Pape claims that the results of other strategic bombing campaigns have been similar. He and others have argued that the nuclear attacks on Hiroshima (August 6, 1945) and Nagasaki (August 9, 1945) played a minor role in Emperor Hirohito's decision to surrender (August 14, 1945). More important was the speed of the collapse of the Japanese army in Manchuria after the Soviets attacked on August 9, hours before the nuclear destruction of Nagasaki. Emperor Hirohito mentioned the atomic bombs in his surrender message to the Japanese people on August 14. However, in his surrender message to the military 3 days later, he mentioned the Soviet invasion, not the atom bombs. The reality of Hirohito's motives in surrendering cannot be determined from the historical record about that event. It helps to compare that with similar decisions by others in crudely similar situations, as Pape attempted to do.
Pape's argument against strategic bombing rests on two claims: First, strategic bombing often hardens the will to resist of civilians impacted. Second, infrastructure destroyed is usually replaced by resources harder to destroy.
More recently Jeremy Scahill claims that the US use of drones in Iraq, Afghanistan, Pakistan, Yemen and elsewhere have manufactured enemies faster than they were neutralized. This seems consistent with Pape's claims in Bombing to Win.
The discussion of the Islamic State of Iraq and the Levant (ISIL) in late 2014 suggests that US military operations in Iraq and neighboring countries, especially since 2003, may have been counterproductive. This seems to support the claims of Scahill and Pape. William Astore, history professor and retired Lt. Col., United States Air Force, suggests that the record of U.S. actions since at least 2003 has demonstrated a huge capacity for harm with little evidence of an ability to achieve anything positive. He suggests that the U.S. should do what it did in Vietnam in 1975: Just leave. The locals will sort out their problems, and the U.S. can reconnect in a couple of decades.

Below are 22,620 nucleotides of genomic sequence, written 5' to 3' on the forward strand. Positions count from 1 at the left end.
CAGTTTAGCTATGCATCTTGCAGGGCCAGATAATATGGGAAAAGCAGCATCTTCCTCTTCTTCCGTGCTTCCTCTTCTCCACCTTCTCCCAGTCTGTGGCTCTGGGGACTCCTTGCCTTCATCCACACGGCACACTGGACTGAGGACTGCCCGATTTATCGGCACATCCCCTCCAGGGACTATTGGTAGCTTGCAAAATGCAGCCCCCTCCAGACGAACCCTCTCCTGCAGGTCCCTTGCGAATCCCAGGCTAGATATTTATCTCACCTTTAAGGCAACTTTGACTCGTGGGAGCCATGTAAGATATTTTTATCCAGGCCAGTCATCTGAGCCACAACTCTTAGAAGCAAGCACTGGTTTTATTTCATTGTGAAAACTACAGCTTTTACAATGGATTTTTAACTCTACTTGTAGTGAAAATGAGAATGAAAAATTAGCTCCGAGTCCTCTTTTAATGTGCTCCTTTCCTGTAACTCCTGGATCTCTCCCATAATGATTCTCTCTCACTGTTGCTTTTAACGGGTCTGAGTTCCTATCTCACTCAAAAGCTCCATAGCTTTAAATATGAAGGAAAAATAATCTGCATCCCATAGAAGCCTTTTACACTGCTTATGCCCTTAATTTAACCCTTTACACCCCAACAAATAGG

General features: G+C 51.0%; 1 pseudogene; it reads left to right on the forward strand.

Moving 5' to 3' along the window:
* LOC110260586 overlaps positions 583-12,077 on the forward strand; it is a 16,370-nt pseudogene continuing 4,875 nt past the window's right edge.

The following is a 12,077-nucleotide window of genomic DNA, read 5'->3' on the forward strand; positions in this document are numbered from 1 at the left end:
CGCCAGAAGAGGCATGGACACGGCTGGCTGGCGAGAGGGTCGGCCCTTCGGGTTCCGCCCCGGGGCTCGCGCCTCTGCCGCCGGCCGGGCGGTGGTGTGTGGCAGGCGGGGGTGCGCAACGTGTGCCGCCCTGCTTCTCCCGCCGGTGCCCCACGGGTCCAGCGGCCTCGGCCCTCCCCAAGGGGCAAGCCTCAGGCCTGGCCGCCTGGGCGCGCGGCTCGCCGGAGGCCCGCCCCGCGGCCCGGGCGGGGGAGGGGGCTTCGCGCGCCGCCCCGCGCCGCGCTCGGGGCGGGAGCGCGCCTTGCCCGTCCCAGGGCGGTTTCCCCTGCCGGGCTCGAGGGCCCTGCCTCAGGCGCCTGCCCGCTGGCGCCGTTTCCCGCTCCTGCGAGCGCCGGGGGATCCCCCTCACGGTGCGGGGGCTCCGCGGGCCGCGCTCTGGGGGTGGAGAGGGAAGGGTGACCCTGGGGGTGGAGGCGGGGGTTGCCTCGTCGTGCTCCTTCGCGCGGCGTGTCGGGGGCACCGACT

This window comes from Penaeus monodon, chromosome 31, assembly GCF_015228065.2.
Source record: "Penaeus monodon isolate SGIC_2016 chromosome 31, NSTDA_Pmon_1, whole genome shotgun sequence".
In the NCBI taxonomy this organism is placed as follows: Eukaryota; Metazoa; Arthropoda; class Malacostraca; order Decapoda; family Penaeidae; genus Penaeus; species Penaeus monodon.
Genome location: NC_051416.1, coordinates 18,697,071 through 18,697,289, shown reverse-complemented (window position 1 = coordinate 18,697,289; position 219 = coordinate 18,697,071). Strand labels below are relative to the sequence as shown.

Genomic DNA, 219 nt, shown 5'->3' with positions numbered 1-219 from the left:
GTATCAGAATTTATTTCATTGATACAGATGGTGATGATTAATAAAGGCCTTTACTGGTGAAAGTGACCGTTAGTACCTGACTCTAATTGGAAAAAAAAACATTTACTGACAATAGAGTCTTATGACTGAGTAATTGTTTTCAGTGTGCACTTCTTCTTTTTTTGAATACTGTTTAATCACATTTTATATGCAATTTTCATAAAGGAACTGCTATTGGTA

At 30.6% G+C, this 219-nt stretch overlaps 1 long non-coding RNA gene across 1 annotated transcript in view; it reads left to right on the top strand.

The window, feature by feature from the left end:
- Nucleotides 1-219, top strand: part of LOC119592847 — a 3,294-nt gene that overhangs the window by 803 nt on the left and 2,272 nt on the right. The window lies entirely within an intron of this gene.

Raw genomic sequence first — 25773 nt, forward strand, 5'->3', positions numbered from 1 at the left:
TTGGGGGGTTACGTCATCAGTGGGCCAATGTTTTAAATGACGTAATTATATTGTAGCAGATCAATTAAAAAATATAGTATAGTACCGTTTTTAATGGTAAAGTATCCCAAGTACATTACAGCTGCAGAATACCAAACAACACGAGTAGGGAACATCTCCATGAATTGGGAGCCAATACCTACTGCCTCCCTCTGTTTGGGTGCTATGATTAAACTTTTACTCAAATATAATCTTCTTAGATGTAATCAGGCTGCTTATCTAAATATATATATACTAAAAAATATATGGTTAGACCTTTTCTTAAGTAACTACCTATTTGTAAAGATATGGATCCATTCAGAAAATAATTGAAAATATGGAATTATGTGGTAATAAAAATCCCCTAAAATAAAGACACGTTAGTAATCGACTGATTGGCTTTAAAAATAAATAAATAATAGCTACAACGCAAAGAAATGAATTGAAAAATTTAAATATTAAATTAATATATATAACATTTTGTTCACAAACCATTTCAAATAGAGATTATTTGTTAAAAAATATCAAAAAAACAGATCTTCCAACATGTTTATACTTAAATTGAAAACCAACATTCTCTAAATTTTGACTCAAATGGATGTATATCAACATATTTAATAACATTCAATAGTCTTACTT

What motivates participants in conflict?
One simple principle seems to explain the results described above:
- When people are killed and property destroyed,
- the apparent perpetrators often make enemies.
This might seem obvious. However, when people feel threatened, they often respond with violence in ways that are ultimately counterproductive. More research is needed to understand the evolution of conflict: Why do people leave the sidelines to support one side or the other? Why do people already supporting one side increase or decrease their level of support? Why do some defect?
A partial answer to this is provided by the research led by Danial Kahneman, which documents how people make decisions on what comes most readily to mind and often discount or don't even see evidence that contradicts their preconceptions.
- Thus, collateral damage that they commit proves to us that they are subhuman or at best criminally misled. Meanwhile, collateral damage that we commit is unfortunate but necessary from our perspective but proves to them that we are subhuman or at best criminally misled.
Cheneoweth, Stephan and others provide research that helps explain people's responses to nonviolence as well as violence: The risks and level of commitment required to support nonviolence tend to be less than for violence. People are also generally repulsed by violence perceived to be excessive, especially against nonviolent protesters. Authorities sometimes recognize this by using agents provocateur to create events that can then be used to justify repression.